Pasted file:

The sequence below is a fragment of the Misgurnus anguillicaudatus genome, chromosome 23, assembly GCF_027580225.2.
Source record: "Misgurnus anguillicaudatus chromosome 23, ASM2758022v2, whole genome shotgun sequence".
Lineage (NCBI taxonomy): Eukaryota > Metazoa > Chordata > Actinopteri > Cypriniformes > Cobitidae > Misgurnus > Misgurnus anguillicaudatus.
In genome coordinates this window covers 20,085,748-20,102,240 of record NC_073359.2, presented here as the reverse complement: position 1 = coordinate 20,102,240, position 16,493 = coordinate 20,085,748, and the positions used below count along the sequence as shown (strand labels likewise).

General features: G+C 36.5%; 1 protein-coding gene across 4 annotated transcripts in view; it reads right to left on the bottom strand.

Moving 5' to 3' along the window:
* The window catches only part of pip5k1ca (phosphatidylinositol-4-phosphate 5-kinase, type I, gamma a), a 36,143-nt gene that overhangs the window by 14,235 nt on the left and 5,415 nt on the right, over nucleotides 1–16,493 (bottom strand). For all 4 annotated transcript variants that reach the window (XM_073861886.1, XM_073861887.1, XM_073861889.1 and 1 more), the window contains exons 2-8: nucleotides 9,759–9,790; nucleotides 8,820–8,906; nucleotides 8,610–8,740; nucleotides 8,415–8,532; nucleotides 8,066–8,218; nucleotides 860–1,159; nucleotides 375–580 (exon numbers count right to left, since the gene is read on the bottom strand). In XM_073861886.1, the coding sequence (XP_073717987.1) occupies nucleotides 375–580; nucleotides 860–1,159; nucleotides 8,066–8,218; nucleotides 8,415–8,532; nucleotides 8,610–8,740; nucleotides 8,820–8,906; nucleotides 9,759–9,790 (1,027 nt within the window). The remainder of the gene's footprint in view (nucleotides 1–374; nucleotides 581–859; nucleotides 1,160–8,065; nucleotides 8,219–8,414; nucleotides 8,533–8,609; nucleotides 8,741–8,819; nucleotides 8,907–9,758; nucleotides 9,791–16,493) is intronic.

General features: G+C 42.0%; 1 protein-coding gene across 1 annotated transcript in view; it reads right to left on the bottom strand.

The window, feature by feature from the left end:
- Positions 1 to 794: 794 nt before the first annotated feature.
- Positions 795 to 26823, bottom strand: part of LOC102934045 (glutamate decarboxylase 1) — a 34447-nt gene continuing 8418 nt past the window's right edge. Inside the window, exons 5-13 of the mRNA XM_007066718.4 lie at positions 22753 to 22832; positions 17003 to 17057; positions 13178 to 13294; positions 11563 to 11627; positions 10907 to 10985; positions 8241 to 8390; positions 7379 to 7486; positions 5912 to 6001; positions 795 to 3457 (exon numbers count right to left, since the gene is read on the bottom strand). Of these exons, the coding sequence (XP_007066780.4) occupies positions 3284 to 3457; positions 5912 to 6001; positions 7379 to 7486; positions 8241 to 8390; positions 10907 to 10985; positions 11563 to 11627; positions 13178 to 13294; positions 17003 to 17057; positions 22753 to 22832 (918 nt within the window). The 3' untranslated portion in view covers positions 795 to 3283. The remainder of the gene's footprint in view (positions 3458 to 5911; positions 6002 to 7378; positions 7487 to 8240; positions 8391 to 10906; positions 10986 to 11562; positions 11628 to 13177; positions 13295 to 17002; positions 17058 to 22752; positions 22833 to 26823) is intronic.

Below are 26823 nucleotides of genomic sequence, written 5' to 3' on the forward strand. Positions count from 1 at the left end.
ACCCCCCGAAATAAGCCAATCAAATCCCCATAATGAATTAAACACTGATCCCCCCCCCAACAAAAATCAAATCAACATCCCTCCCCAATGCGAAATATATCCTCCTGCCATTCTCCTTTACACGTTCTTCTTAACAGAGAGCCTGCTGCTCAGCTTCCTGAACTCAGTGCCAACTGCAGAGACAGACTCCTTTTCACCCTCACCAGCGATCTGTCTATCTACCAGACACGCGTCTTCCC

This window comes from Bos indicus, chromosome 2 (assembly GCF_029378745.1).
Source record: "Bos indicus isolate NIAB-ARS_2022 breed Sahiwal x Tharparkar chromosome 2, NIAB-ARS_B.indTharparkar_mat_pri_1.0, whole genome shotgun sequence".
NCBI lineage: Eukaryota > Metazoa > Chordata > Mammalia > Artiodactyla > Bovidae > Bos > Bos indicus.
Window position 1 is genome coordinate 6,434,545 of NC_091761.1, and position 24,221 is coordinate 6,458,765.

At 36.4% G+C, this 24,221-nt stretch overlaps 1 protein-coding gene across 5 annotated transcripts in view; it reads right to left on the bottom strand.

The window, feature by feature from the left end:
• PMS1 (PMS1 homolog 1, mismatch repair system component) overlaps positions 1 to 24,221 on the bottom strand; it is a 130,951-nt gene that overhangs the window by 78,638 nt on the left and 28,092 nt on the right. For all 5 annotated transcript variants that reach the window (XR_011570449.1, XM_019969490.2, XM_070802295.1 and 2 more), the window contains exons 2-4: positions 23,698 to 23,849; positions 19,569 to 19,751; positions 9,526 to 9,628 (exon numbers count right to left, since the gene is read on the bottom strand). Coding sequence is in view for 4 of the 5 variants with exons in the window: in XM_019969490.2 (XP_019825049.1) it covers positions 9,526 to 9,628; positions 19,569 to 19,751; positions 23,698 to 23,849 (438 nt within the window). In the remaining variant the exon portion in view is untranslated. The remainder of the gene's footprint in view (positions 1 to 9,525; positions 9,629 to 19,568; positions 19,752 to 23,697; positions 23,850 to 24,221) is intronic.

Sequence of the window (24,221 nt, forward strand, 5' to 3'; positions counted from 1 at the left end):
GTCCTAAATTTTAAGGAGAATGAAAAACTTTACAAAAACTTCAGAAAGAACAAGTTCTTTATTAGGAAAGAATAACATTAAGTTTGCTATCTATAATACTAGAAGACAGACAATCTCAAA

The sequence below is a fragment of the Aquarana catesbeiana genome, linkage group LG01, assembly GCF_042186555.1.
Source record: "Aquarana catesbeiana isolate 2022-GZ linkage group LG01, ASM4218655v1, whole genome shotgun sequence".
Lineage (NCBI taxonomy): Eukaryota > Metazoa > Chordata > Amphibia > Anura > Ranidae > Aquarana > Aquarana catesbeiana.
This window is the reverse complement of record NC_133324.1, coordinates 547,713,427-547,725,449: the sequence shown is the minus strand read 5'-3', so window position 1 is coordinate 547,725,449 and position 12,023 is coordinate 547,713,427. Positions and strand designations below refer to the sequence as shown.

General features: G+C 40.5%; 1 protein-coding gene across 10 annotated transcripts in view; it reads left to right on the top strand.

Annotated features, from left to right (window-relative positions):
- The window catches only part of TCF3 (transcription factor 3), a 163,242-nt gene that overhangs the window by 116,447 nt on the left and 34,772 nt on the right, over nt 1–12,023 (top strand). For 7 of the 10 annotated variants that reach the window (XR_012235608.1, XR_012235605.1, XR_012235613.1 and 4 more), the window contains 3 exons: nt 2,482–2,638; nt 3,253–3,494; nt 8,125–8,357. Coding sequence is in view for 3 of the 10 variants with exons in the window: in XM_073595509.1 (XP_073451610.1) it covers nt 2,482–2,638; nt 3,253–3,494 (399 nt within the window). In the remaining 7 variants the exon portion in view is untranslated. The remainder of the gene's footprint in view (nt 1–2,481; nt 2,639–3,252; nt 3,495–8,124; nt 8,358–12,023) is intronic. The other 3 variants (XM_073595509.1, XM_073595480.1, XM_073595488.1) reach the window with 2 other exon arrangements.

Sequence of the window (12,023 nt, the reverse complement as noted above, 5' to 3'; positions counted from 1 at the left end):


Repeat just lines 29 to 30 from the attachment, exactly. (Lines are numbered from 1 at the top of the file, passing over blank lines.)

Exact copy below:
- The window catches only part of TCF3 (transcription factor 3), a 163,242-nt gene that overhangs the window by 116,447 nt on the left and 34,772 nt on the right, over nt 1–12,023 (top strand). For 7 of the 10 annotated variants that reach the window (XR_012235608.1, XR_012235605.1, XR_012235613.1 and 4 more), the window contains 3 exons: nt 2,482–2,638; nt 3,253–3,494; nt 8,125–8,357. Coding sequence is in view for 3 of the 10 variants with exons in the window: in XM_073595509.1 (XP_073451610.1) it covers nt 2,482–2,638; nt 3,253–3,494 (399 nt within the window). In the remaining 7 variants the exon portion in view is untranslated. The remainder of the gene's footprint in view (nt 1–2,481; nt 2,639–3,252; nt 3,495–8,124; nt 8,358–12,023) is intronic. The other 3 variants (XM_073595509.1, XM_073595480.1, XM_073595488.1) reach the window with 2 other exon arrangements.

Sequence of the window (12,023 nt, the reverse complement as noted above, 5' to 3'; positions counted from 1 at the left end):